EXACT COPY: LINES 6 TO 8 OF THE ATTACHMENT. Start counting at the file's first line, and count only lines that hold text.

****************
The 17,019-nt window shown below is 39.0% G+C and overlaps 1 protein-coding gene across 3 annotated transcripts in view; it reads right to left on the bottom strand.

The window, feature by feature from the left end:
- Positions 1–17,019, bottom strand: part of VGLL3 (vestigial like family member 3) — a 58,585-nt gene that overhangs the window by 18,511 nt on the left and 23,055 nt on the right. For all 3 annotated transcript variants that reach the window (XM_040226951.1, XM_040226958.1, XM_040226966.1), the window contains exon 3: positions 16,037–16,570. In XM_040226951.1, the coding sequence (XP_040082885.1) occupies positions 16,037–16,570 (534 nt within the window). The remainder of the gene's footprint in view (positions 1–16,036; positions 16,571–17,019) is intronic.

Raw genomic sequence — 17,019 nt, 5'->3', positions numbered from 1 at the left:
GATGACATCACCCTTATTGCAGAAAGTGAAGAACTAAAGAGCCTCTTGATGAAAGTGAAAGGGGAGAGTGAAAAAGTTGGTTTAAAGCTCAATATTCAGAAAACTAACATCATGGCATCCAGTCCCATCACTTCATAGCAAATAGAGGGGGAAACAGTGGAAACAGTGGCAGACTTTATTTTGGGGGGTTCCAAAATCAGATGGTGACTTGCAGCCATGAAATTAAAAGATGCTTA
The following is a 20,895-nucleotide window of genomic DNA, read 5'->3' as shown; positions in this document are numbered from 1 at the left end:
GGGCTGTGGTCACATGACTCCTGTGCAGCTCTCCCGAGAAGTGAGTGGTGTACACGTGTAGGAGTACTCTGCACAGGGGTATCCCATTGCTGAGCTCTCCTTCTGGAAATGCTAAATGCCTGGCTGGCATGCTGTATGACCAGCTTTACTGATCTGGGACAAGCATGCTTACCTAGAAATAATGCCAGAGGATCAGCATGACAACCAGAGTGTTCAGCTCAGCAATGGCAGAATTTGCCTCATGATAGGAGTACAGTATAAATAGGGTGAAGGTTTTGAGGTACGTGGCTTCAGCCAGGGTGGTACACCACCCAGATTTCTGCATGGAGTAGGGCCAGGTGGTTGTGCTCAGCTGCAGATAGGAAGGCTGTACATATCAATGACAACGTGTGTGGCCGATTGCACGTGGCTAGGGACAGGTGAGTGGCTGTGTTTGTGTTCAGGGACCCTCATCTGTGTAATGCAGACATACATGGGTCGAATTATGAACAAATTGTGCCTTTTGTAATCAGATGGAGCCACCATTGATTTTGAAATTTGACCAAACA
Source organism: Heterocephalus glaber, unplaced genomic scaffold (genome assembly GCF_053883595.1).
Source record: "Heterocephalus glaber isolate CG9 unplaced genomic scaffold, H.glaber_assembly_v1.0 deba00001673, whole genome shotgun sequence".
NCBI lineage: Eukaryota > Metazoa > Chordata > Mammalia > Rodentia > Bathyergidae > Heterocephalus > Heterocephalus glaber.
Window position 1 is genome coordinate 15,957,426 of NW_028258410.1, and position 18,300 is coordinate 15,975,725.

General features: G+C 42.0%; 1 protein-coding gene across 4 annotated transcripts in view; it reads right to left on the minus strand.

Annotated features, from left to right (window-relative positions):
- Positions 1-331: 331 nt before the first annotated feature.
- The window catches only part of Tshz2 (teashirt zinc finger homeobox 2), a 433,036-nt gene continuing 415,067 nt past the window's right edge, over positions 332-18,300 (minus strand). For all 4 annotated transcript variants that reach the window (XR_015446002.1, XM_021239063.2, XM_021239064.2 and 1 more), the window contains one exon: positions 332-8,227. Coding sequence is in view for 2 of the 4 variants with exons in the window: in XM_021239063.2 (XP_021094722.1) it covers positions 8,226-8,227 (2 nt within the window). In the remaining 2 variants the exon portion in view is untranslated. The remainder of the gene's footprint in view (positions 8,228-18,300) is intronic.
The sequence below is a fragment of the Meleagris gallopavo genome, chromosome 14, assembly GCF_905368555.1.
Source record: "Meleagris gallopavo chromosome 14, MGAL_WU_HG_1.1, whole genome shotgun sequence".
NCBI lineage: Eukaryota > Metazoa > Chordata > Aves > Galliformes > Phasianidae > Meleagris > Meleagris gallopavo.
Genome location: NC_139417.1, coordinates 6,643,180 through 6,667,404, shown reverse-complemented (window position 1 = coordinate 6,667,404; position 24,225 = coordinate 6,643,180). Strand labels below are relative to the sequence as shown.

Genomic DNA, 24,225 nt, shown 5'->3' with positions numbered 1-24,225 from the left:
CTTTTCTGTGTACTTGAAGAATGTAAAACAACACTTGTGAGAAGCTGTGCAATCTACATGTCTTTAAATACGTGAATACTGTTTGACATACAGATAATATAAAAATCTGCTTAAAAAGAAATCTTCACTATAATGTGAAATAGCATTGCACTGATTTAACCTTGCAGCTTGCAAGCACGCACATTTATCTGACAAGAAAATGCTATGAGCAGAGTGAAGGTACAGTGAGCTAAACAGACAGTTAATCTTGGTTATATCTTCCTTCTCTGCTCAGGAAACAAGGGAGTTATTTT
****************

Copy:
The following is a 20,895-nucleotide window of genomic DNA, read 5'->3' as shown; positions in this document are numbered from 1 at the left end:
GGGCTGTGGTCACATGACTCCTGTGCAGCTCTCCCGAGAAGTGAGTGGTGTACACGTGTAGGAGTACTCTGCACAGGGGTATCCCATTGCTGAGCTCTCCTTCTGGAAATGCTAAATGCCTGGCTGGCATGCTGTATGACCAGCTTTACTGATCTGGGACAAGCATGCTTACCTAGAAATAATGCCAGAGGATCAGCATGACAACCAGAGTGTTCAGCTCAGCAATGGCAGAATTTGCCTCATGATAGGAGTACAGTATAAATAGGGTGAAGGTTTTGAGGTACGTGGCTTCAGCCAGGGTGGTACACCACCCAGATTTCTGCATGGAGTAGGGCCAGGTGGTTGTGCTCAGCTGCAGATAGGAAGGCTGTACATATCAATGACAACGTGTGTGGCCGATTGCACGTGGCTAGGGACAGGTGAGTGGCTGTGTTTGTGTTCAGGGACCCTCATCTGTGTAATGCAGACATACATGGGTCGAATTATGAACAAATTGTGCCTTTTGTAATCAGATGGAGCCACCATTGATTTTGAAATTTGACCAAACA
Source organism: Heterocephalus glaber, unplaced genomic scaffold (genome assembly GCF_053883595.1).